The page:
These people never recovered, and the independent Indian State has not done enough to rehabilitate them: Basic education and setting up industries which, with their greater productivity, would have got them decent wages, rather than in lower productivity agriculture.

Since Rahul's ancestors are the ones who failed them, it is a little disingenuous of him to ignore them in his rhetorical flourishes. Incidentally, they too do vote.

I say this with full appreciation of the farmer, as most countries go out of the way to support farmers: Food security is visceral. If I were a policy maker, I would plump for intensive agro-industry, with value-addition so that commodities like tomatoes can be turned into packaged foods like ketchup.

The Indian farmer is already the #1 or #2 producer of fruits and vegetables in the world. India could, in fact, feed the world, if half its crop weren't eaten by pests and ruined by spoilage. But the necessary infrastructure -- neglected for 200 years -- is perhaps too much for us to afford at the moment, until there are factories absorbing under-employed agricultural labour and generating surpluses that can be invested in agro-industry.

The people whom Rahul seems to mean are land-owning farmers. While farmers always complain about everything -- the weather, crop failure, minimum floor prices -- they are not quite so badly off. Those who own even relatively small pieces of land have seen its value go up as cities and towns expand. For example, I know from direct experience that in Thiruvananthapuram, the price of small parcels of land for housing is roughly the same as in the San Francisco Bay Area, one of the most pricey in the US. Many small land-holders have sold out, pocketed their earnings, and moved on.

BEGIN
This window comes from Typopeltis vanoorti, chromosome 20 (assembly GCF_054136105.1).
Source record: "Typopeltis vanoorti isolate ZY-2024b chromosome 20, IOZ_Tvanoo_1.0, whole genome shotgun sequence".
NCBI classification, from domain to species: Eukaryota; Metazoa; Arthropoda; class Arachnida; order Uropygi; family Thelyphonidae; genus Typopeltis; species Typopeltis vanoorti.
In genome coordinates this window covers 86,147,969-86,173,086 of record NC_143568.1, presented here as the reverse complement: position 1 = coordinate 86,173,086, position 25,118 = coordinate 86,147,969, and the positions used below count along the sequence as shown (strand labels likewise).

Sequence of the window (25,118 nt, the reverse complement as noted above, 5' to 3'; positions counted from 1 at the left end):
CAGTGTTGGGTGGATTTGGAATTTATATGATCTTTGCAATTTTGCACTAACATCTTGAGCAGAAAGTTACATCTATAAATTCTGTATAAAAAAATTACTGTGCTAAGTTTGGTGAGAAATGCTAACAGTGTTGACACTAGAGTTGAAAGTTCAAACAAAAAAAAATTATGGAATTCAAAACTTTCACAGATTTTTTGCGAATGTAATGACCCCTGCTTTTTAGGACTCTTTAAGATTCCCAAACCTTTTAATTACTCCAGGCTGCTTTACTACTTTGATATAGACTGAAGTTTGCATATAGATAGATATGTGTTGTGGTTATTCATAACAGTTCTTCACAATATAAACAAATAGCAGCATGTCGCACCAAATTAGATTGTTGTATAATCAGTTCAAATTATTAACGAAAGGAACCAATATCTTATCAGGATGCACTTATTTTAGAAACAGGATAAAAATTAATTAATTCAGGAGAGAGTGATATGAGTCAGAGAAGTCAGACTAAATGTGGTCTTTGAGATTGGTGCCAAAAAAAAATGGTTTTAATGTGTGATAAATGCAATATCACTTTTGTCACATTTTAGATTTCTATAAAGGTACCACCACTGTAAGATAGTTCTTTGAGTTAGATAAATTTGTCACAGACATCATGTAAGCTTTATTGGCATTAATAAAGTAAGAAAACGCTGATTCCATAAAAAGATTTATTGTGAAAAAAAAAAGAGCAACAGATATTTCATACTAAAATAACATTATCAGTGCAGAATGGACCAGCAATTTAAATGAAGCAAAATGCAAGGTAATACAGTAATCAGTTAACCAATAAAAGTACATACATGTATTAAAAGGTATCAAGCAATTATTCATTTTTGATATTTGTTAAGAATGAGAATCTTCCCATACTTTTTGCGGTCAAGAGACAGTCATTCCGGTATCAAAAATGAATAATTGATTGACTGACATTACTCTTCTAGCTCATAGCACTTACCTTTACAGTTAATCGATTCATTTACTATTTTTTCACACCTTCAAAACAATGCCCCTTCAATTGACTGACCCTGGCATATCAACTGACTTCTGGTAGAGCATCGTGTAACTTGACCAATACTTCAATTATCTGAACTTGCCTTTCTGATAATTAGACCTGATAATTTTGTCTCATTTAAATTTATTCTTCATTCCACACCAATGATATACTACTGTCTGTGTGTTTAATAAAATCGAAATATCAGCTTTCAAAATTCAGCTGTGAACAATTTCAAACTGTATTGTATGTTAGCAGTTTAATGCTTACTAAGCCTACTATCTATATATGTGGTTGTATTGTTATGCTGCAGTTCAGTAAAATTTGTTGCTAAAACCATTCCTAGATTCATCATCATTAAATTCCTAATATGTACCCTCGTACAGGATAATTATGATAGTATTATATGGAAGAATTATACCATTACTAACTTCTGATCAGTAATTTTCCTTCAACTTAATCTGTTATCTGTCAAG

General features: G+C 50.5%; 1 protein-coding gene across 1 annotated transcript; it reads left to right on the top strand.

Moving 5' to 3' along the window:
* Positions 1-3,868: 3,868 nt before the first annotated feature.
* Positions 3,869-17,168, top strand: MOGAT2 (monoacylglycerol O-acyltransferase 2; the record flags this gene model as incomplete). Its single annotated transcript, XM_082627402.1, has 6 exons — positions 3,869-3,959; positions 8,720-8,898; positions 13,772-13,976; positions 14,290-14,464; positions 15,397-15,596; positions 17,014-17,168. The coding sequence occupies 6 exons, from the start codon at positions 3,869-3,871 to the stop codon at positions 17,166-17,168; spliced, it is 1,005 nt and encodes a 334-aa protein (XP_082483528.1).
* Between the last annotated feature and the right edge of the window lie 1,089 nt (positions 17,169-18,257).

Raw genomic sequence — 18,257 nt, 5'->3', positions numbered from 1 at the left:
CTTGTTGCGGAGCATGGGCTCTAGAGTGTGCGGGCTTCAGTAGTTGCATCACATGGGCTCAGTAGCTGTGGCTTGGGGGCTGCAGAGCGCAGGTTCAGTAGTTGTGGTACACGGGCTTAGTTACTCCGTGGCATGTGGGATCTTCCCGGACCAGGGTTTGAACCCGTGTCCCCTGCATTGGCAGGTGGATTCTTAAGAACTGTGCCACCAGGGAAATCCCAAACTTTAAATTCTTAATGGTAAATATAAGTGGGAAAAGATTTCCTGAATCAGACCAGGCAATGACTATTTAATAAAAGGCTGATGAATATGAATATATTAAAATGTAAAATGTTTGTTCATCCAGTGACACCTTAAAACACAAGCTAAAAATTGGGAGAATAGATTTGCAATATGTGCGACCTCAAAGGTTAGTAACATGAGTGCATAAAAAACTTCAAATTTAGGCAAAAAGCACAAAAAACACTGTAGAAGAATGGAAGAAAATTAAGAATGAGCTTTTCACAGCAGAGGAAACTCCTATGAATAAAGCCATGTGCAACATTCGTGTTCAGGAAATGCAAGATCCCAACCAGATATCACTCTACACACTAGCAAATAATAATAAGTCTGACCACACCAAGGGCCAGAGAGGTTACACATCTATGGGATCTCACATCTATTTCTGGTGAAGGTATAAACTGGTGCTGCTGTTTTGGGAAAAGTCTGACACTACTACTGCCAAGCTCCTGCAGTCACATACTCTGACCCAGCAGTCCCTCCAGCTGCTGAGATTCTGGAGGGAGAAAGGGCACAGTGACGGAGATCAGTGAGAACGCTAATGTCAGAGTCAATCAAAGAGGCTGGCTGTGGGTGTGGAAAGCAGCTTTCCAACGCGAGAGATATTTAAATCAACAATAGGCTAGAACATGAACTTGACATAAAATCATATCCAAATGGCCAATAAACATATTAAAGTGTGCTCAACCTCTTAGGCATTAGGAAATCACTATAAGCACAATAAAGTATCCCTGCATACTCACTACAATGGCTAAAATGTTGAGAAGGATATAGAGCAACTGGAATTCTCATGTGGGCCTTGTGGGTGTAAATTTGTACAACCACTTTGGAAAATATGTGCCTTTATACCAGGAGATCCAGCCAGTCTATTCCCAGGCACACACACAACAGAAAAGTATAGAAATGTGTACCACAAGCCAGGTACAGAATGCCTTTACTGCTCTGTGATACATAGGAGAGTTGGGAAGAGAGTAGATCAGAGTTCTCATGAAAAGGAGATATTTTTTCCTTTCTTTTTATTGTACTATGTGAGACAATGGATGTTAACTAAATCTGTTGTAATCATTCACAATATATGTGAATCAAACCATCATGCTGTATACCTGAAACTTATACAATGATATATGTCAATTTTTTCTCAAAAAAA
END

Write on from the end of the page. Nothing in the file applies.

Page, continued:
Most small farmers find that their children want to move to cities and join other professions. If they are given fair compensation (often better as an annuity rather than a lump sum they will blow up or mis-invest), and some opportunities for jobs in the industries that come in, they don't seem to mind.

At least in Kerala, the reason small farmers (other than rich plantation owners) have quit farming is that it loses money. Governments (again Congress party governments, with the active support of the Communists) raised the minimum agricultural wage, admittedly with the best of intentions: so that labourers get a fair deal. They added insurance, sick pay, and other safety net items at public expense. So far so good.

Unfortunately, in an example of the law of unintended consequences, all this raised the input costs so much that small farmers started losing money; so they promptly quit planting rice.

The irony would be delicious, if it weren't so bleak: Kerala now imports 86 per cent of its rice, from being a major exporter a century ago; some of the best rice-growing land in the world either lies fallow or has been filled in and paved over for residential purposes; and the agricultural labourers have no jobs. The local labourer is now virtually extinct, along with varieties of valuable plant varieties/germ plasm and other traditional knowledge.